Behind Peace Parks Foundation’s bold mission statement – to re-establish, renew and preserve large functional ecosystems that transcend man-made boundaries – there are real people putting in long hours in tricky locations in order to pursue their passion for restoring Africa for tomorrow’s world. The real face of transfrontier work is often grubby and arduous.

That is part of what hopes to show you. The hands-on work at the sharp end of conservation carried out by so many people, for whom it is all part of a day’s work. Because of this work, southern Africa and its wildlife, communities and landscapes will be protected and preserved sustainably for decades to come.

In order to carry out this vital conservation work and to achieve this ambitious dream, the Peace Parks team has to be highly committed as often the job does not fall neatly into a 9 to 5 day. Working in vast landscapes, specifically within transfrontier conservation areas – large ecological regions that straddle the boundaries of two or more countries – it often takes hours of waiting at airports, long plane journeys, bumpy truck rides and the occasional ferry to get out into the field.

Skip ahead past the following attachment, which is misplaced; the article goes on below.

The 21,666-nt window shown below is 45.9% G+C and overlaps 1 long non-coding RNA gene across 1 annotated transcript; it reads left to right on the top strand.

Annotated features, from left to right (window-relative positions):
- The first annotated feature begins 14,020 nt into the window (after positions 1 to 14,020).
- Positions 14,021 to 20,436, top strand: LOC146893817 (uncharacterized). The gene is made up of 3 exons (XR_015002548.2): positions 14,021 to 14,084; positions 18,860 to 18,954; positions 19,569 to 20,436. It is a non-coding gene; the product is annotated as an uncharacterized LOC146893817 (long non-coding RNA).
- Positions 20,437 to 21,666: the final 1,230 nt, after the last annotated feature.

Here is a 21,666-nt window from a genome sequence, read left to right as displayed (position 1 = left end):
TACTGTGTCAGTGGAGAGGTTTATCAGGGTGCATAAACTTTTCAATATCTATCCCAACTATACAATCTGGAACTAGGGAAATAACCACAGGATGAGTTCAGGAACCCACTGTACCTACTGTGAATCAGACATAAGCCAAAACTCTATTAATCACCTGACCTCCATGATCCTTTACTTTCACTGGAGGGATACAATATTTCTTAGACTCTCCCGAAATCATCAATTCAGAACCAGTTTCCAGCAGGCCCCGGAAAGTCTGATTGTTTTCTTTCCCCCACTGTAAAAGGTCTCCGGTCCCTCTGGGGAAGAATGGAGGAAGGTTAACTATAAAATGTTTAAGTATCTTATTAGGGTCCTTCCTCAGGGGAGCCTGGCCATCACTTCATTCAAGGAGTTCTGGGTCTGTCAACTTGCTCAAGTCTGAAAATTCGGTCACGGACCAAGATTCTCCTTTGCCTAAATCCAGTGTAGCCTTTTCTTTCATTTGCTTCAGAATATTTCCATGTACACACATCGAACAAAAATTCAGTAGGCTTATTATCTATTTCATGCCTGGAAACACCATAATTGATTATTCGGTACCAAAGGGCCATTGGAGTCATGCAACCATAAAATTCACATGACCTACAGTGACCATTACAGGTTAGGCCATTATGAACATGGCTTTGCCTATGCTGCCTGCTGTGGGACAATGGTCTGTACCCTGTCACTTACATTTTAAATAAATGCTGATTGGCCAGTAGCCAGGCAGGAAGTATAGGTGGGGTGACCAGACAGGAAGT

Travelling across these landscapes can require determination and resilience. Often there are few creature comforts at the end of the day.

It is well known that Peace Parks’ wildlife rangers often endure long weeks away from home and can spend night after night on patrol. But even the office staff who are involved in less adventurous occupations often leave loved ones behind for days on end. They also need huge doses of patience and good humour. In order to deliver a planning session in Malawi, Denton and Nico had to take a lot of flights and needed to filter their drinking water every day. All part of everyday life behind the scenes at Peace Parks.